The entire project, first mooted in mid-Nineties, was controversial from the outset and required two competitions to find a design acceptable to all.
Misgivings were expressed as to the impact of the chosen abstract design, incorporating 2,711 huge blocks of stone representing “a supposedly ordered system that has lost touch with human reason”, according to the designer, Peter Eisenman of New York.
I remember an English tour guide with whom I was working at the time remarking: “Surely that’s an open invitation to graffiti artists.” He was also concerned that, in the hours of darkness, all manner of potential crimes might be perpetrated within the dense labyrinth of stelae.
The memorial attracts hundreds of thousands of visitors to the city every year and reactions are mixed. On the whole, it has not attracted many graffiti artists and it is very rare for someone to jump off one of the slabs, as you report.
For my money, the Jewish Museum in Berlin or indeed the house at Wannsee, where the infamous conference on the Final Solution took place, both tell the chilling story of the Holocaust with much more eloquence, and of course the gold standard is Yad Vashem in Israel.
Migrants who can’t integrate
It’s staggering that the otherwise excellent article about island migration by Stan Abbott (“Island life goes viral.. at a profound cost”, TNE #269) fails to mention the most important impact of wealthy English people moving to Scottish islands (or as he calls them, “UK islands”).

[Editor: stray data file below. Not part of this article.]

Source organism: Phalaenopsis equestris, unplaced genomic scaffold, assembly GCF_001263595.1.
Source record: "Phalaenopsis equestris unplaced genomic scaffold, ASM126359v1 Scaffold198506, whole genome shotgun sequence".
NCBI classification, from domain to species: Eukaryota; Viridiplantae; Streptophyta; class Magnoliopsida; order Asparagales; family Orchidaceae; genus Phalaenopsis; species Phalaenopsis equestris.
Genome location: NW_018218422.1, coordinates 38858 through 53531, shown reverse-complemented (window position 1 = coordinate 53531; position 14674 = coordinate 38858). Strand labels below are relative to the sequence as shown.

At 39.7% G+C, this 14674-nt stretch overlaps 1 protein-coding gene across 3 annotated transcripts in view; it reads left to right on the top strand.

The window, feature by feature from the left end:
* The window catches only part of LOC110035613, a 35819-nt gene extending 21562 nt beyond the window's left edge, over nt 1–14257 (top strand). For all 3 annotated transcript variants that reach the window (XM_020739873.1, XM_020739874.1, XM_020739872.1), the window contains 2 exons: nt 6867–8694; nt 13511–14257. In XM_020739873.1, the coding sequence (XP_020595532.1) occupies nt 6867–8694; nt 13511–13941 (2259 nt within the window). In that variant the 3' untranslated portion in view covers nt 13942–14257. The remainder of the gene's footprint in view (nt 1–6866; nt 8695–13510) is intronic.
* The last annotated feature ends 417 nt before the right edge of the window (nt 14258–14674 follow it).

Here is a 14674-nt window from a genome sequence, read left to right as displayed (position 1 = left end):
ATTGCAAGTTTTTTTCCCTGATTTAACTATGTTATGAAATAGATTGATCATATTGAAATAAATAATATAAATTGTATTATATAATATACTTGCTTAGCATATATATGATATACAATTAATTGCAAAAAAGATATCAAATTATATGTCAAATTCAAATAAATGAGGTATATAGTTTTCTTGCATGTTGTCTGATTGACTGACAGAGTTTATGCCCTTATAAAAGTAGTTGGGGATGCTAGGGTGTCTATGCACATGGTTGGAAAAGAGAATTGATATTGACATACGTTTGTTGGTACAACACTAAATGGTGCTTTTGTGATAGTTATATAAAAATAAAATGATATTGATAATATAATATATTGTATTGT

The impact of wealthy, mostly retired or semi-retired people, on house prices is well documented but sadder still is the attitude that comes with a dominant culture. Socially, many people don’t integrate or even acknowledge local culture at all, then they wonder why neighbours get annoyed when they fly a huge union flag in their garden, fail to even try to understand local accents and idioms, and disdain local customs.
There’s a huge class divide and local people are often left out of self-organised events. This isn’t deliberate but a symptom of different levels of access to cultural and social capital.
There is a need for more writing on the cultural impact of this and I’d welcome further articles by some Scottish writers. Lesley Riddoch or Andy Wightman spring to mind.
A word of praise for Megan Nolan’s review of Rebecca Hall’s Passing (“Rivalry, race, resentment”, TNE #269). Like all the pieces I have read by Nolan – particularly on Netflix’s Maid – it was sharp, insightful and made me think for a long time about the issues involved. An excellent hire by The New European. The film’s quite good too.
Although I am of the generation of England fans for whom Diego Maradona’s undoubted genius will always be outweighed by his disgraceful cheating at the 1986 World Cup finals, I very much enjoyed Nathan O’Hagan’s account of his late-career spell in Spain (“Maradona’s Seville War”, TNE #269).
What infuriated me in the aftermath of the “Hand of God” incident was not just Maradona’s shameless posturing but the way he was indulged by FIFA afterwards. Irish readers might remember much the same happening when Thierry Henry shamefully used his hand to knock the Republic out of the 2010 World Cup finals in the play-offs.
Elsewhere in the same issue, Rob Hughes’ column castigates the loathsome Sepp Blatter. It was Blatter who scoffed at the brokenhearted Irish when they asked for a replay after Henry’s handball in 2009 and it was Blatter who rushed Maradona back into football in 1992 so he could play in the World Cup finals.